It’s normally only possible to rouse Wildlife Explorers before dawn once a year – for the annual Dawn Chorus Walk, but the chance of an early morning walk at NT Lyme Park to observe the red deer rut was impossible to resist. Wrapped up warm, families gathered at the main car park before sunrise armed with torches and binoculars.
Ranger Craig gave us an introduction to the history of Lyme Park, the deer herds on the site and the behaviour of red deer during the rut. At we set out at the start of the walk we could hear tawny owls calling, dawn was breaking. The first views of the deer were accompanied by the eerie sounds of the stags bellowing – it was incredible to witness the stags chasing each other, gathering and protecting their females from their rivals. Craig was able to commentate on the activity unfolding before our eyes and help us understand how the stags and hinds were interacting.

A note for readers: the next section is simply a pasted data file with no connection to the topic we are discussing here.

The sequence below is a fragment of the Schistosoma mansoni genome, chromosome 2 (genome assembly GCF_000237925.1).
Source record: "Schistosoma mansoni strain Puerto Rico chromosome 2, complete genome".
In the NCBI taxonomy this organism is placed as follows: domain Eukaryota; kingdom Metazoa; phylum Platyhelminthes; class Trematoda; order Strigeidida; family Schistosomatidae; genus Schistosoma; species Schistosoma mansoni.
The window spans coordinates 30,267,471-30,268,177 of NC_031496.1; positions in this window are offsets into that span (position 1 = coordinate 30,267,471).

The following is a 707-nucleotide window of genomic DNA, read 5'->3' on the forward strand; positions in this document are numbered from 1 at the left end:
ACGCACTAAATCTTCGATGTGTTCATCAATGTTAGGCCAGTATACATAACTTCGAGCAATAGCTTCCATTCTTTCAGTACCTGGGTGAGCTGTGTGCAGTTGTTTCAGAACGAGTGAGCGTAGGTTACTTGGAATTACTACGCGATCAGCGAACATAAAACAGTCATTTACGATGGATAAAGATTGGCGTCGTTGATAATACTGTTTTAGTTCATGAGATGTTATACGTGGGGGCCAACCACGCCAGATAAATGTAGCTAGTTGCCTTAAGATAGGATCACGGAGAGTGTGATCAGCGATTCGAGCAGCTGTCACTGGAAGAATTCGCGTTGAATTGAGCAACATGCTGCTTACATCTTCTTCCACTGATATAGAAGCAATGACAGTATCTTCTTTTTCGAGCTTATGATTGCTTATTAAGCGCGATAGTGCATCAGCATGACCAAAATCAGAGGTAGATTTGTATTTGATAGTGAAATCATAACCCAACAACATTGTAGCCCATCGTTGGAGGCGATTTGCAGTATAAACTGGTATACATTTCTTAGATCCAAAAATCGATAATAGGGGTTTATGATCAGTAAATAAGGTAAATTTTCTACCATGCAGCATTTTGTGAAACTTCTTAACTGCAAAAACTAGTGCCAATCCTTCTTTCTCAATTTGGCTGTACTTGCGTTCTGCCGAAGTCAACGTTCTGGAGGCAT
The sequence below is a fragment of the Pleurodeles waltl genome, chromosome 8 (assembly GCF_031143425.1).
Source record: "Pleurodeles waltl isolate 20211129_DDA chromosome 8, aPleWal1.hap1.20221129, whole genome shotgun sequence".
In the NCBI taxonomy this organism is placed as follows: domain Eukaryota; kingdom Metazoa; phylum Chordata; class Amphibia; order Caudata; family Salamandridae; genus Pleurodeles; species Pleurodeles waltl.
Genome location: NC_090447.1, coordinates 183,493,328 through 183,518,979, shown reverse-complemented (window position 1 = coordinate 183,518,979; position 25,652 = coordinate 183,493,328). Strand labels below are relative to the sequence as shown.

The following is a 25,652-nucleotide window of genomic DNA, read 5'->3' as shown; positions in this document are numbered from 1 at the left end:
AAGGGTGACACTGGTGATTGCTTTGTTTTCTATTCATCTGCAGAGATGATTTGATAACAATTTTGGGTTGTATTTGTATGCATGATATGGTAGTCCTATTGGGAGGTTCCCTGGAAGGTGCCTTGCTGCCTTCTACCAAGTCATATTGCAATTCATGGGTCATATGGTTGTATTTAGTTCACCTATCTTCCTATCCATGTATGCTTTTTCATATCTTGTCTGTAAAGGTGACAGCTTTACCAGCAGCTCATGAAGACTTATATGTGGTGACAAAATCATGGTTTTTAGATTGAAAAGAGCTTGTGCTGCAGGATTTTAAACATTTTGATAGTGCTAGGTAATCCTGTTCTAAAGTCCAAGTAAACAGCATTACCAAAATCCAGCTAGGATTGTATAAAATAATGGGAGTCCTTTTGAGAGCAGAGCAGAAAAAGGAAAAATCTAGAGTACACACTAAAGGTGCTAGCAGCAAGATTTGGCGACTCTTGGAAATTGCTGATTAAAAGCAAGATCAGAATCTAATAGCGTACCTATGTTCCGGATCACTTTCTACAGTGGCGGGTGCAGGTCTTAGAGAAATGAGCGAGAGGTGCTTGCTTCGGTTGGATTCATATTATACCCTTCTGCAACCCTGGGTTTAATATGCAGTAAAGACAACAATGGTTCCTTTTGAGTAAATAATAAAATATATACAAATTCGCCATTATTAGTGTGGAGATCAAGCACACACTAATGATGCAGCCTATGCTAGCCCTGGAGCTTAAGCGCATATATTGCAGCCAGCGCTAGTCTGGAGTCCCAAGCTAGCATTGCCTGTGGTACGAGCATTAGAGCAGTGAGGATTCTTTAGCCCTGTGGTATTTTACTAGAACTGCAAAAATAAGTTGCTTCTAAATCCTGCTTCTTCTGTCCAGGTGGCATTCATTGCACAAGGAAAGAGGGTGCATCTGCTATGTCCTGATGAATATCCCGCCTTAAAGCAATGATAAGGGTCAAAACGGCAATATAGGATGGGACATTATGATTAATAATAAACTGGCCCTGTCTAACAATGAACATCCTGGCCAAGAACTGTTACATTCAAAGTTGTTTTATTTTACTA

As we looked out over the deer refuge we spotted a stonechat hovering over the grass. After a few moments the stonechat even sat on the Refuge sign and ‘posed’ for a photograph.
On the way back we stopped at The Kennels and looked at different sets of antlers and learned about the incredible speed that stags grow antler bone. We were all amazed at the significant weight of the largest antlers.
Everyone thoroughly enjoyed their daybreak stroll – we were very privileged to be able to witness the iconic breeding behaviour of our largest land mammal at close hand.
Wildlife Explorers would like to thank National Trust Ranger Craig Oliver for leading a fascinating and informative walk.